Network News

X My Profile
View More Activity

Va. bans alcohol ads in college papers

Jenna Johnson

Want to know the Thursday night drink specials at bars near Virginia campuses? Well, don't look in one of the most obvious places, a campus newspaper.

Last week a Virginia federal appeals court reinstated an Alcoholic Beverage Control Board ban on alcohol advertisements in student newspapers, citing a link between restricted advertising and reduced binge drinking, the Collegiate Times reports. The newspapers can now only use the words beer, wine, mixed drink or cocktail in ads for dining establishments, and there can be no mentions of happy hour or drink specials.

The Collegiate Times at Virginia Tech and the Cavalier Daily newspaper at the University of Virginia filed a complaint against the control board ban in 2006, arguing that the restriction limited their freedom of speech. The newspapers argued that there was no proof that alcohol advertisements directly caused students to binge drink and students have access to such ads elsewhere. Plus, a majority of their readers are over 21.

Because of the ban, each newspaper said it lost about $30,000 in advertising revenue each year. An earlier court sided with the student newspapers, upholding their free-speech rights, but the control board appealed and won.

In the 2-to-1 ruling, the judges wrote that college publications "target college students and play an inimitable role on campus."

This link is also supported by the fact that alcohol vendors want to advertise in college student publications. It is counterintuitive for alcohol vendors to spend their money on advertisements in newspapers with relatively limited circulation, directed primarily at college students, if they believed that these ads would not increase demand by college students.

The dissenting judge, Norman K. Moon, countered that a majority of college newspaper readers are over 21 and that evidence for linking alcohol ads in college newspapers to underage or abusive drinking is "speculative, at best."

It is objectionable that the Commonwealth's rationale for the regulation applies only to underage and abusive drinking, while the regulation itself applies much more broadly. In free speech cases, it is dangerous and unwise to sustain broad regulations for narrow reasons.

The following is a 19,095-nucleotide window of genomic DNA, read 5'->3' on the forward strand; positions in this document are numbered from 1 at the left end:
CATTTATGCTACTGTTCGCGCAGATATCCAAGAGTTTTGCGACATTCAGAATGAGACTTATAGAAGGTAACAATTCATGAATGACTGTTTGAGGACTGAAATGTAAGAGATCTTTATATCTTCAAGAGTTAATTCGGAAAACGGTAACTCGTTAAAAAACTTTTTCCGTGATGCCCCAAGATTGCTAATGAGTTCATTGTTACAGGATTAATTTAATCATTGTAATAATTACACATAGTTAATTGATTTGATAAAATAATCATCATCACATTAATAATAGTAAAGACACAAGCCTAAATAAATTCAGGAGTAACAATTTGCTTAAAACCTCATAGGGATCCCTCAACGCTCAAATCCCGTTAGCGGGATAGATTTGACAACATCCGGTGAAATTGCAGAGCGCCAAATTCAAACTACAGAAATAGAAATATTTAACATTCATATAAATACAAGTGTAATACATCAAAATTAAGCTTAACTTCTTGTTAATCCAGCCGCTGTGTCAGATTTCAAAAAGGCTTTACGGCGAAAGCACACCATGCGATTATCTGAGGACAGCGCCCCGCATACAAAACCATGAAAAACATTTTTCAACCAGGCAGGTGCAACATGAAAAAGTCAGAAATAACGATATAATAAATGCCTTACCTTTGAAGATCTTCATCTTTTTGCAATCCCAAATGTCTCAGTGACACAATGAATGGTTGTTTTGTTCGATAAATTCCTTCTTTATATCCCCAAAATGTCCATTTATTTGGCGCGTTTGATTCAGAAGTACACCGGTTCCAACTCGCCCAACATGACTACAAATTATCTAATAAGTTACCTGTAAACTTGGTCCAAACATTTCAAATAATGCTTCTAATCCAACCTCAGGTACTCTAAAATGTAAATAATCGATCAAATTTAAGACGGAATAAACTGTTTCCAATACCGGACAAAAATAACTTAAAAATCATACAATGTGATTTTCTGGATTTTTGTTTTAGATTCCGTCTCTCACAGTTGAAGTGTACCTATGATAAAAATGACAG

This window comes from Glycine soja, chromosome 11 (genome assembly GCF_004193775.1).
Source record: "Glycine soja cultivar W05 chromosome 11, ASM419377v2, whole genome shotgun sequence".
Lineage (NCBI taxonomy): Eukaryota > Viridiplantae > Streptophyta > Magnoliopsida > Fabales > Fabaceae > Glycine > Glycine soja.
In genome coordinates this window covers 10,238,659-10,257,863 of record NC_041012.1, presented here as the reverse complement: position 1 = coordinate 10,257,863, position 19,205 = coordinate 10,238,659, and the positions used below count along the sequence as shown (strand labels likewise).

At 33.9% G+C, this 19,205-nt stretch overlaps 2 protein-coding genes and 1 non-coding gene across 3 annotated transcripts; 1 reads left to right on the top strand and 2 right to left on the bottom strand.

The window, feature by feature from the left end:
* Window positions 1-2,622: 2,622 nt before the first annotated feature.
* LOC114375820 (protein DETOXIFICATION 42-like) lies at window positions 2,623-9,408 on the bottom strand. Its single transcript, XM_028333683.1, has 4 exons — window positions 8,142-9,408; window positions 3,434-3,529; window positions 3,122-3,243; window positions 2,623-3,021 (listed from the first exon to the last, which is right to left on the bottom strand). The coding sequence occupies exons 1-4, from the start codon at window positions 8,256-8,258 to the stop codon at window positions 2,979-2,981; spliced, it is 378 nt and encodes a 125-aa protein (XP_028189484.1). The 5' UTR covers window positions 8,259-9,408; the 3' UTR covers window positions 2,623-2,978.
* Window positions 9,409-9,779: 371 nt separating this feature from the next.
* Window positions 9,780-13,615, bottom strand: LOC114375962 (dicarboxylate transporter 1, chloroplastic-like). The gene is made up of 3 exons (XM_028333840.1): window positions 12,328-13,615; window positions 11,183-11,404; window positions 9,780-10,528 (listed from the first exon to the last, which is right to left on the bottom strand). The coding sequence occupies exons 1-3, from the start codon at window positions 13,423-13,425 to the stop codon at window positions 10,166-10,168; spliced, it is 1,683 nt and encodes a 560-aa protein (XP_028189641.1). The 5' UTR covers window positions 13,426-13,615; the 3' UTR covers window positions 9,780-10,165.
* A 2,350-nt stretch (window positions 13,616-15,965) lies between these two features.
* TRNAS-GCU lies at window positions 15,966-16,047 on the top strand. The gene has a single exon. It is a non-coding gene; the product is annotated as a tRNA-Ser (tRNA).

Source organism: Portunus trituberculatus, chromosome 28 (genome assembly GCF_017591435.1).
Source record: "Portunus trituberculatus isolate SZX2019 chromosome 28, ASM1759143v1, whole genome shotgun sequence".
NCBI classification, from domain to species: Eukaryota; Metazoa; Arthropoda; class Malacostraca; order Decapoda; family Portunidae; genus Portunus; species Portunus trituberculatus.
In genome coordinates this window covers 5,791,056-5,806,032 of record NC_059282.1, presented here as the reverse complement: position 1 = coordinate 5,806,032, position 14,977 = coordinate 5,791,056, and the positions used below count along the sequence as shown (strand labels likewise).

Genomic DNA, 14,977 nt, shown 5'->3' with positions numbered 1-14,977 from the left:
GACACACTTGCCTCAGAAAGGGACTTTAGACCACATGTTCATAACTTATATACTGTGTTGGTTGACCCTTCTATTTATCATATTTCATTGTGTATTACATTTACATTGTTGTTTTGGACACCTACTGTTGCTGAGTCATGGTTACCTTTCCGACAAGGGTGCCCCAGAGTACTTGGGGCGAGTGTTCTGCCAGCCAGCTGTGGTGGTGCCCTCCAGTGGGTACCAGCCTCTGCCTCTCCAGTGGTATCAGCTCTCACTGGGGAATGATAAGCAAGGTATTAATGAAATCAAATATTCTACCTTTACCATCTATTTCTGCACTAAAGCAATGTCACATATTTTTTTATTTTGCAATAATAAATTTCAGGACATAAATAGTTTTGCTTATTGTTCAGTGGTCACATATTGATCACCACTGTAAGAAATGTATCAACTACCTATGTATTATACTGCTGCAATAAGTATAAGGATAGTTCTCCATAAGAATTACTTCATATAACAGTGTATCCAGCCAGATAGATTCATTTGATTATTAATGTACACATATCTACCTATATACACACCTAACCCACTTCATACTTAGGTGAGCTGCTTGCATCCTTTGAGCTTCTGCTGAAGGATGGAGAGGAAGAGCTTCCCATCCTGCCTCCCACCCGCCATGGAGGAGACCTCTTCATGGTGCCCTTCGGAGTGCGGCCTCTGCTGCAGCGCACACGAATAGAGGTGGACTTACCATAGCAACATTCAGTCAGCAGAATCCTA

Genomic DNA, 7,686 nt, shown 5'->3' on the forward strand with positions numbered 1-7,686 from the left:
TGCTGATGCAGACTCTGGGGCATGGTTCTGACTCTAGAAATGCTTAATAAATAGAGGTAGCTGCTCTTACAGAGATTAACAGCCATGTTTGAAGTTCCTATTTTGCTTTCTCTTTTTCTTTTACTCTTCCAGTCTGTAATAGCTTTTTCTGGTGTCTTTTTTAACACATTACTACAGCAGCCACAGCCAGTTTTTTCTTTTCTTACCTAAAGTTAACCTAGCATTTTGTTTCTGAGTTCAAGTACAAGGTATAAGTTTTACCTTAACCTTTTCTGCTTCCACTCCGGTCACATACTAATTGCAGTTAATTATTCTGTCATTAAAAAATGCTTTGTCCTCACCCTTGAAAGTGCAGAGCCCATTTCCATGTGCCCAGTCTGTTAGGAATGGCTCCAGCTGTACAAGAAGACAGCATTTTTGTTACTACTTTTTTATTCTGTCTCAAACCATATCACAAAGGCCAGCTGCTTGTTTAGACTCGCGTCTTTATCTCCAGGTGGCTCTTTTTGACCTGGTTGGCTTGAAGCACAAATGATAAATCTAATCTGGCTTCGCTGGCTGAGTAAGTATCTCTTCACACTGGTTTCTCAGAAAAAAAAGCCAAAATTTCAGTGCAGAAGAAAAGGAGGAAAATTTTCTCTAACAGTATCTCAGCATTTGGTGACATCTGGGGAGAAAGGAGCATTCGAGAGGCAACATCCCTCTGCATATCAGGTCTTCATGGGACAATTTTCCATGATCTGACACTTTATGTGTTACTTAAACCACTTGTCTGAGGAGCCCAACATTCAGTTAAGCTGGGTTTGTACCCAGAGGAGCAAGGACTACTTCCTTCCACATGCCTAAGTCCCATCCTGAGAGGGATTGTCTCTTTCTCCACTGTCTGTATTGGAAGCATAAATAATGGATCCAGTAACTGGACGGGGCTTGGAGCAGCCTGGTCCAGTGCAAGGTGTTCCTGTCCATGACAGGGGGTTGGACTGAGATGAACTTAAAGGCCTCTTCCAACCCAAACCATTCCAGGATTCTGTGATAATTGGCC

ACLU Legal Director Rebecca Glenberg told the Student Press Law Center that the ban interferes with "editorial decision making of students, editors, and journalists."

"There were better ways for the state to try and address those problems without infringing on the free speech rights of newspapers and students," Glenberg said.

Follow Campus Overload all day, every day at

Check out our new Higher Education page, follow me on Twitter and fan Campus Overload on Facebook.

By Jenna Johnson  |  April 15, 2010; 8:41 AM ET
Categories:  Campus Media  | Tags: University of Virginia, VA Tech  
Save & Share:  Send E-mail   Facebook   Twitter   Digg   Yahoo Buzz   StumbleUpon   Technorati   Google Buzz   Previous: What's a riot without YouTube?
Next: Studying abroad? Get the full experience


This is only going to hurt the newspapers, which I'm sure generally don't have a sizeable budget anyways. Not a good move.

Posted by: 1234streets | April 15, 2010 5:33 PM | Report abuse

Sounds like government interference to me. Isn't that what the GOP is against?

Posted by: jckdoors | April 16, 2010 2:07 PM | Report abuse

Sounds like government interference to me. Isn't that what the GOP is against?

Posted by: jckdoors | April 16, 2010 2:11 PM | Report abuse

"...a majority of college newspaper readers are over 21..."

Let's see: kids graduate from high school at 18, so at the end of their sophomore year at college they are probably 20. Adjusting for drop outs, that means that there is probably a majority of students UNDER the age of 21. Is there any reason to believe that more upperclassmen/women read the student newspaper than underclassmen/women?

Posted by: jblatt | April 16, 2010 5:20 PM | Report abuse

Although students generally begin college under the age of 21, there are quite a number of students who may have worked before attending college, served in the military (a 3-4 year enlistment period would have them returning to civilian life at 21 or older), and finally these are not just "colleges" but in fact universities with post-graduate programs which would have students over 21.

Posted by: LMarie1 | April 17, 2010 1:50 PM | Report abuse

The comments to this entry are closed.

RSS Feed
Subscribe to The Post

© 2010 The Washington Post Company